About the NodeWelcome to the Node: the community site for and by developmental biologists.
The Node is a place for you to share news from the developmental biology community, to debate and discuss relevant topics, or just to see what’s new. Registered users can add their own posts to the front page, so if you have anything to share with the developmental biology community, sign up. If you need help using the Node, please visit the help section or the Introduction to the Node.
About Development and The Company of Biologists
The Node was launched in June 2010 by Development, a leading research journal in the field of developmental biology, and its publisher, The Company of Biologists, as a non-commercial information resource and community site for the developmental biology community. The Company of Biologists is itself a not-for-profit organization that publishes the three distinguished journals Development, Journal of Cell Science and The Journal of Experimental Biology. The Company also publishes two open access journals, Disease Models & Mechanisms and Biology Open. It financially supports the biological community by, for example, providing grants and travelling fellowships and by hosting workshops on biological areas of research.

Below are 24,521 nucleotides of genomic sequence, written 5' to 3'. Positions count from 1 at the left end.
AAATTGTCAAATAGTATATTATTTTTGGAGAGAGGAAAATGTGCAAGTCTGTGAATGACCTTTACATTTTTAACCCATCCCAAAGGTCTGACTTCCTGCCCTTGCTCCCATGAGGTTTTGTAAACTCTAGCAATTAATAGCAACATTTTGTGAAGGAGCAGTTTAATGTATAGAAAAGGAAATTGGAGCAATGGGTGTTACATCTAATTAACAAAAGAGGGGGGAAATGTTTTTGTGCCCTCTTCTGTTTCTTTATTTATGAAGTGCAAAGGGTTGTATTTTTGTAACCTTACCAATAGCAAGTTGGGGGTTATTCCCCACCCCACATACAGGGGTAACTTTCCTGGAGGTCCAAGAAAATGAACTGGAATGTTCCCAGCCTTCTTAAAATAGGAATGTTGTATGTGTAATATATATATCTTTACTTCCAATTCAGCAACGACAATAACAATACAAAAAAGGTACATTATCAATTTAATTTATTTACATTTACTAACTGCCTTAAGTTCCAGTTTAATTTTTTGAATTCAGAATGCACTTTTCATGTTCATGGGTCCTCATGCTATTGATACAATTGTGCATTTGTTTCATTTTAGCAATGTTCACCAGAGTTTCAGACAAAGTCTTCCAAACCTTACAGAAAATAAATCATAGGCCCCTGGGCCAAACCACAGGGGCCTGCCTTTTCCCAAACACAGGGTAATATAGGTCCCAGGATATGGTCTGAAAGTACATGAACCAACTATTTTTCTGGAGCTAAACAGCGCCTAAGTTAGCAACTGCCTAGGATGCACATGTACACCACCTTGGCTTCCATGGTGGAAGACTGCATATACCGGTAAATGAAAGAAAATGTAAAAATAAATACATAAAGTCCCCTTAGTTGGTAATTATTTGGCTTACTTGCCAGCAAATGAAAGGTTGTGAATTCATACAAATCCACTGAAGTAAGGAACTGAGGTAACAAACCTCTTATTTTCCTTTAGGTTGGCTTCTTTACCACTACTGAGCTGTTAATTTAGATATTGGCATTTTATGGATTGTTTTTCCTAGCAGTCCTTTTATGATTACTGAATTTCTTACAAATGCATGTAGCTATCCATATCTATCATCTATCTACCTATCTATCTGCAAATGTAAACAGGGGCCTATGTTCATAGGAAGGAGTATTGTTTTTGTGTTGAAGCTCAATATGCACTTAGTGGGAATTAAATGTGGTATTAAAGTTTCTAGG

Why “the Node”?
In networks such as social networks or computer networks, a node is a connection point. In biology, the node (for example, Hensen’s node in the chick and the primitive streak node in the mouse), is an important group of cells involved in patterning and coordinating the development of the head-to-tail axis of an early embryo. It’s the perfect name for a connection point for developmental biologists. You can download the Node logo here.
Who is behind the Node?
Cat Vicente, the Node Community Manager.
Before working at the Node Cat did a PhD with Prof Jordan Raff at the University of Oxford, studying centrosome assembly in fruit flies.
Katherine Brown, Executive Editor of Development.
Katherine’s PhD and postdoctoral work focussed on retinal morphogenesis in Drosophila and then zebrafish. She then worked as a scientific editor at The EMBO Journal before joining Development in late 2011.
Seema Grewal, Reviews Editor at Development.
Before joining the journal in 2010, Seema carried out post-doctoral fellowships at the Gurdon Institute, Cambridge and at the University of Oxford. Her research focussed on preimplantation embryo development in mammals.
Caroline Hendry, Reviews Editor at Development
Before joining Development to cover the stem cells & regeneration field, Caroline was a postdoctoral fellow in the lab of Prof Ihor Lemischka at the Mount Sinai School of Medicine in New York.